• I chose seventeen cents, because that’s how much I found in the bottom of my purse today. I take so much for granted. These photographs really made me think. Thank you for reading and commenting!

  2. It’s been a rough year so far for us, so I wrote some of this from a depth of myself I didn’t realize I had. But I have seventeen cents, so I won’t complain.

  3. Absolutely stunning writing, your descriptions are full of colour and I was carried through the phases of this cleverly written free write – was this totally free>? (Bows in awe) I can’t find the words, let’s just say it speaks as loudly as Matt Black’s photos and touched me as deeply as the journey through the photographs.

  4. Heart wrenching story you found in this photograph. I can see how it spoke to you, and you interpreted it well. Nice write.

  5. Wonderful, thoughtful prose. The counting down…I do that in my poorer times. Not cents, mind you, much larger amounts, but it is still something I think to which those of us who are not wealthy can relate: a budget, and saving for something we need.

    • I feel like it’s all I’ve been doing lately, counting and waiting. I came close to feeling sorry for myself, until I saw these pictures. They provided some much needed perspective. Thanks for reading and commenting.

  6. Emlee — I am sitting here in tears after reading your post. Like Heidi said, we are all just a breathe away from being any one of these people. Having just retired, I am about to be on a real fixed income for the first time since I was a starving grad student. Every time I think about buying something, I question myself about really needing that particular thing or should the money be saved for something of necessity. We never know how good things are in life until they are gone … not just money, but the other things in life that are important.

    • Oh Sharyl, thank you for your heartfelt comment. We are all but a breath away, but we are breathing. There is some solace in that. And we have each other if we just look. Thank you so much for sharing. To think that something I wrote affected someone is very humbling.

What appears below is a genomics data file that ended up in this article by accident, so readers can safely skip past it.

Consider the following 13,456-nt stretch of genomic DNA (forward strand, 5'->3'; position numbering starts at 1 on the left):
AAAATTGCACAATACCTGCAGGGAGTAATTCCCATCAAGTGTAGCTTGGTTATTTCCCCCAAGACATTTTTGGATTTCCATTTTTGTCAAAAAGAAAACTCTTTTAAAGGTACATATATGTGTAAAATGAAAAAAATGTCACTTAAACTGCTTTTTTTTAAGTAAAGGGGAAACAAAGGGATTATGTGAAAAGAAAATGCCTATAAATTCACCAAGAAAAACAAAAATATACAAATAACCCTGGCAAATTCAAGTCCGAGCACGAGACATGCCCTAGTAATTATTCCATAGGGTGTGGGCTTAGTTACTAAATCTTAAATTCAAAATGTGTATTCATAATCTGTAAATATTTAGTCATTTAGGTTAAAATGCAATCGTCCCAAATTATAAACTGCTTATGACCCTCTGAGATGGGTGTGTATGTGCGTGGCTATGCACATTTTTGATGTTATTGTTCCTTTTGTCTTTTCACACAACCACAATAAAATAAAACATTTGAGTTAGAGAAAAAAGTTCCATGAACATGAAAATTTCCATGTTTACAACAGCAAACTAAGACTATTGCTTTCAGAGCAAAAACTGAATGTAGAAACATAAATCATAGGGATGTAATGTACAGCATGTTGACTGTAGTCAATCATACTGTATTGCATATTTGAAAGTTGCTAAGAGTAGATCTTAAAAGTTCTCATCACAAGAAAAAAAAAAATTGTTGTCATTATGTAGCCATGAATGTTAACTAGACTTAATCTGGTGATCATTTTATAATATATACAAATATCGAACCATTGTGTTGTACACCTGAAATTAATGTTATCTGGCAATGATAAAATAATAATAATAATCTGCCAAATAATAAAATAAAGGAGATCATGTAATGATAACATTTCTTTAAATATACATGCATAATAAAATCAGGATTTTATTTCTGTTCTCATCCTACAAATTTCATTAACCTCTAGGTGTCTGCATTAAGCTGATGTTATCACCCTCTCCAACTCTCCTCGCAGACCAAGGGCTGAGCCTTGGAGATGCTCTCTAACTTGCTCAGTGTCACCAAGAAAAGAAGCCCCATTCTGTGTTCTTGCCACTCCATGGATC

7. Believe it or not, it wasn’t too long ago that I was digging through my purse, my dresser drawers and everywhere else I could think of to find change so I could buy something for dinner. In an instant our lives can be changed and it is so sad that more of us do not realize that. We take so much for granted.

    Thank you for a powerful read. xox

    *Do me a favor? Please stop by and read today’s post. Bestselling author, Beth Albright is visiting us! Say hello and make her feel welcome! http://wp.me/p12FRZ-2PR

    • These photographs put a lot of my own struggle into perspective. Thank you so much for bringing them to us all. My best writing in weeks has come from your prompts and then by letting my spirit write while telling my brain to take a break. Thank you again for what you give to writers everywhere.

      • You have made my day with this comment. Thank YOU for participating and letting me know it has been helpful for you. I also agree that what I have read from you, your replies to the prompts, have been amazing. Great work. Keep writing!

  8. There, but for the grace of God. A reminder of what we take for granted, of those we see struggling to survive. We look the other way, feeling sorry yet uncertain. We pray this will never be us while knowing, deep in our hearts, how suddenly life can take a drastic turn for the worst.

    Beautifully written. Thank you!

  9. Wow, very eloquently said. We have so much to be thankful for each and everyday. Thank you for the reminder and a beautiful story in telling it.